Let’s Redefine Failure

Where to start?  I think, at least in my experience, we have a horrible view of failure, a negative view of failure.  We are worried to try something for fear of getting it “wrong” the first time.  We study, we observe, we try to be sure we are going to get it right before we even attempt something.  From riding a bike to being a doctor to going on an adventure to starting a business and, most importantly, to chasing our dreams.

I was watching a movie the other day–a Christmas movie–and paused the movie to talk to my youngest son about failure.  I started to talk about failure, but stopped myself and asked him how he felt about failing.  I actually couldn’t believe how that sounded.  How do you feel about failing?  What the hell?  He said he wasn’t too concerned about it and didn’t really want to talk anymore; could he get back to his school work?  I continued talking and really thinking through the problem, reiterating at every turn that it was okay to fail.

Finally, my epiphany came.  It’s all because of grades that we have this unhealthy perception that failing is bad, that it’s the opposite of success, the opposite of good.  So, because of our grading system, we are afraid to fail.  This has transferred into all aspects of life for many, many people.  Possibly–and I am just throwing this out there–for everyone except those who got F’s in school and survived.  Getting F’s in school doesn’t actually measure ones intelligence or chance for success in life.  It measures your ability to memorize, sit still, conform, test well, follow the rules of an establishment, conform (did I say that already?), regurgitate information and suck up to teachers.

I get back to Christopher and detail my new-found knowledge with him; and I am angsty that this is a thing.  He’s supposed to be the angsty teen, by the way.  I tell him that I am happy he seems to not be negatively affected by this phenomenon.  He’s not devoid of concern about failing; it’s just more subtle.  He says to me that he was always a good student in elementary school and has been home schooled in middle school so he hasn’t had to deal with “failing” grades or that possibility.  For this, I am actually relieved. Next year, he goes to high school and we will definitely have a much different perspective on grades than we have in the past.  I have always told my kids we expect them to do their best, and I mostly still believe that, maybe with a few modifiers.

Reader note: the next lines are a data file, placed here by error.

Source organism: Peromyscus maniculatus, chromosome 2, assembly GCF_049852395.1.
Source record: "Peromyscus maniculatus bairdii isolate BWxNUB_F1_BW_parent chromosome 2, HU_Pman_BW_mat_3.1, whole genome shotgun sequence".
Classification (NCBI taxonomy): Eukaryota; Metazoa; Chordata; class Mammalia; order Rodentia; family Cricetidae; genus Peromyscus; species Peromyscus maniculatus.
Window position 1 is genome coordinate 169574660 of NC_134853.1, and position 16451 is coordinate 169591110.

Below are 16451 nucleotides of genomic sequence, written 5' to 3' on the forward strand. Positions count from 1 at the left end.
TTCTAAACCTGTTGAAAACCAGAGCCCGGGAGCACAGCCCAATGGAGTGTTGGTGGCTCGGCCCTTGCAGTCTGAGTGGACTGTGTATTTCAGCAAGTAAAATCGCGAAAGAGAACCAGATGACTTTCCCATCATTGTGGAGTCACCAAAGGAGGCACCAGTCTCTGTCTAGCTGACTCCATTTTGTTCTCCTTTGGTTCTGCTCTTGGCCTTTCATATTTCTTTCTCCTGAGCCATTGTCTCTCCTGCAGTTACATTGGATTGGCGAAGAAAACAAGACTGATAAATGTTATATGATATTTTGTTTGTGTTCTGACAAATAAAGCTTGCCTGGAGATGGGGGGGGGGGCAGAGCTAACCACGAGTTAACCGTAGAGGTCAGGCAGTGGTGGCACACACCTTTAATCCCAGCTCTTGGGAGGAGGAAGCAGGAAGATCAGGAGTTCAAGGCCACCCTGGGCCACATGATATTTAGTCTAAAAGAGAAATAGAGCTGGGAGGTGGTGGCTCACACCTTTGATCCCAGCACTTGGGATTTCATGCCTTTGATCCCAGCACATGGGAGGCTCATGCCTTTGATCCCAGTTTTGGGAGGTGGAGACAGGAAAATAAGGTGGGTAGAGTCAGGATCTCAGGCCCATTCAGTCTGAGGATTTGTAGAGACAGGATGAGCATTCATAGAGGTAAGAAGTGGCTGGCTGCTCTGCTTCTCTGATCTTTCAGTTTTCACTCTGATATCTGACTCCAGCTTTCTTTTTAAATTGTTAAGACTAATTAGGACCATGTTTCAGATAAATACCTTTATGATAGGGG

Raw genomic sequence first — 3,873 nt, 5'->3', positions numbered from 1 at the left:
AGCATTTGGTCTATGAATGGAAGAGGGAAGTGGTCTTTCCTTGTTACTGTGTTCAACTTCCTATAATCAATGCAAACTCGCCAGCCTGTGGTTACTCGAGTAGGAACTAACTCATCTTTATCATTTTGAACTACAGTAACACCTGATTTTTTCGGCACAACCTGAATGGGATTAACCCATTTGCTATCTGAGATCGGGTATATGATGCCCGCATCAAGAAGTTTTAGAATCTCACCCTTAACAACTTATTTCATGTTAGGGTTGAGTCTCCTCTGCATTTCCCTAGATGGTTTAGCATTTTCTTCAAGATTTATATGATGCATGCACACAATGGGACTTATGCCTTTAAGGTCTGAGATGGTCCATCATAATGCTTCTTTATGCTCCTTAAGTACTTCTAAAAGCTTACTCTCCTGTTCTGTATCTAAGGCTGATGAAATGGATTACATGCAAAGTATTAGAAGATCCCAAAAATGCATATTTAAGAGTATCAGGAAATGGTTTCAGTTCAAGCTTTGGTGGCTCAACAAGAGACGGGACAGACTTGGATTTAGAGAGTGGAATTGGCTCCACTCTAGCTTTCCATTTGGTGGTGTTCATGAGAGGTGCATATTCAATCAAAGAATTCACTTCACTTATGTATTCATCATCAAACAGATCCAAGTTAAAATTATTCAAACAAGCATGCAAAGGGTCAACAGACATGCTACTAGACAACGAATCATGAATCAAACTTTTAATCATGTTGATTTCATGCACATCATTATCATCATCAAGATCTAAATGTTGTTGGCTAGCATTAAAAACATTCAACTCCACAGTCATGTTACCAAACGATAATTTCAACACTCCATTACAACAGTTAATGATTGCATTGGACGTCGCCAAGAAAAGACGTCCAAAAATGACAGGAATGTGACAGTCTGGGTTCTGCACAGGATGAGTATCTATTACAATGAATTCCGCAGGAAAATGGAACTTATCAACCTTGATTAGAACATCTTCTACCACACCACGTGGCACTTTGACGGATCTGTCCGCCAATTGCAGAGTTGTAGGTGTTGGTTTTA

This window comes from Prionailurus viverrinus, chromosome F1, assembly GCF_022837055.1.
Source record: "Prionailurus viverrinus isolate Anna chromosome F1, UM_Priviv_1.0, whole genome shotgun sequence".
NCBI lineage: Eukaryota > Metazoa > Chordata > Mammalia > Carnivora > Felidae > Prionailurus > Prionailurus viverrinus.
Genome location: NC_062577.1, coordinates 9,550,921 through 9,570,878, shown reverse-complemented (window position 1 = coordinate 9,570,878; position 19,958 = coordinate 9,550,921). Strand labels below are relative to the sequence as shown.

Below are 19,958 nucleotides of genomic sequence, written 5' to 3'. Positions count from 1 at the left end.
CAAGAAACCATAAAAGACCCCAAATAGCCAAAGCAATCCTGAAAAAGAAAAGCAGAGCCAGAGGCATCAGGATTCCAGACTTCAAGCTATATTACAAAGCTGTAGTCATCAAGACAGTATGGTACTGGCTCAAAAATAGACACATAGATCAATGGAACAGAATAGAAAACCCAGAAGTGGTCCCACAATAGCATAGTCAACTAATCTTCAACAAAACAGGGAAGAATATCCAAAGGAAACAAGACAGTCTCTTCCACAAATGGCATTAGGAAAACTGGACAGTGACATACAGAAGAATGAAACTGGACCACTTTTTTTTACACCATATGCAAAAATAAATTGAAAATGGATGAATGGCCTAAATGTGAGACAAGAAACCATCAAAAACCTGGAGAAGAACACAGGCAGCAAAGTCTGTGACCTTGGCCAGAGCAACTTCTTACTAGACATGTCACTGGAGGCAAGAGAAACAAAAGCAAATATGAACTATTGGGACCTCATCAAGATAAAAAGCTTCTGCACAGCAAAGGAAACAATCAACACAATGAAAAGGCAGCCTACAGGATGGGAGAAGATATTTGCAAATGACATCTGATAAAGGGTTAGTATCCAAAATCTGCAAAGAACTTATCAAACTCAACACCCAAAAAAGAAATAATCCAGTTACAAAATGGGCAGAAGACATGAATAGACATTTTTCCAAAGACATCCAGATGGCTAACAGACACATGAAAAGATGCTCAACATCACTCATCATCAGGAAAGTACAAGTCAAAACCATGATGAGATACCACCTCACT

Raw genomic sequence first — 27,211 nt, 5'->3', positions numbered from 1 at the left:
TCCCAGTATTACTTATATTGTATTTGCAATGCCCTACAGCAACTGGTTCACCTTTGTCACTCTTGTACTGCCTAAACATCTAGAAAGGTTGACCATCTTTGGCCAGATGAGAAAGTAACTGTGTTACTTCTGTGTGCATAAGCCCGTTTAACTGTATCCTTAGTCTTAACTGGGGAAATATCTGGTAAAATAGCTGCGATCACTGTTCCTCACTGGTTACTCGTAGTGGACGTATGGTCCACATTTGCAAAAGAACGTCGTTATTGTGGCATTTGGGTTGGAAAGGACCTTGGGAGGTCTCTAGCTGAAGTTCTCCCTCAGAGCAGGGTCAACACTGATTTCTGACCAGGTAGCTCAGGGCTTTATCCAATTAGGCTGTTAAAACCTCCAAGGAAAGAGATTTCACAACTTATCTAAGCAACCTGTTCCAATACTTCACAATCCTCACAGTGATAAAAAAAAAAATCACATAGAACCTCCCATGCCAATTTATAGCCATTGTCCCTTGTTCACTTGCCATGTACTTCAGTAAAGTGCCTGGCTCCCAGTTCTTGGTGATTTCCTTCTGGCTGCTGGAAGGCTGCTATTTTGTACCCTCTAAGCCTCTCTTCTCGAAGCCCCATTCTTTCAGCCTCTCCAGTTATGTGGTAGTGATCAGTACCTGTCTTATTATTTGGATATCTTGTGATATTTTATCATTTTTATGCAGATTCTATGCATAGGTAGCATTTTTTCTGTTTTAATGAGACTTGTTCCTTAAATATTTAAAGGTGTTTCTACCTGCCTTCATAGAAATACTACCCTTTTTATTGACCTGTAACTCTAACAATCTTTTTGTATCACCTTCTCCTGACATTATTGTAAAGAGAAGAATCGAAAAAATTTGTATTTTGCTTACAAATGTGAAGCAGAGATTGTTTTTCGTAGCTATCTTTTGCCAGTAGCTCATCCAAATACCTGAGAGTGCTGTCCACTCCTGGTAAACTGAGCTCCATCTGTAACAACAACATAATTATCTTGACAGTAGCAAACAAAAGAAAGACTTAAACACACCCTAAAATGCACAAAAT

So, what are you not doing because you are afraid of failing?  Do you measure your life, successes, progress, etcetera on a grading system?  If so, who decides what constitutes an A or an F or a C?  How can we change our outlook on failure?  How can we raise our children to not be concerned only with grades, with getting A’s in a significantly subjective world?

Maybe we take back the word: give it less weight, less value or importance.  Next time I forget something at the grocery store, maybe I will say well, you failed at that shopping trip!! Forgot your coat: fail.  Burnt the cookies: fail.  How about every year that you don’t do something you love, want to, dream of doing; you say I failed at not going back to school or to grad school, or I failed at not going on that tropical vacation, or I failed at not taking care of myself?

It’s not super easy to change your perspective, especially when it’s ingrained so deeply, but it is certainly worth a try.

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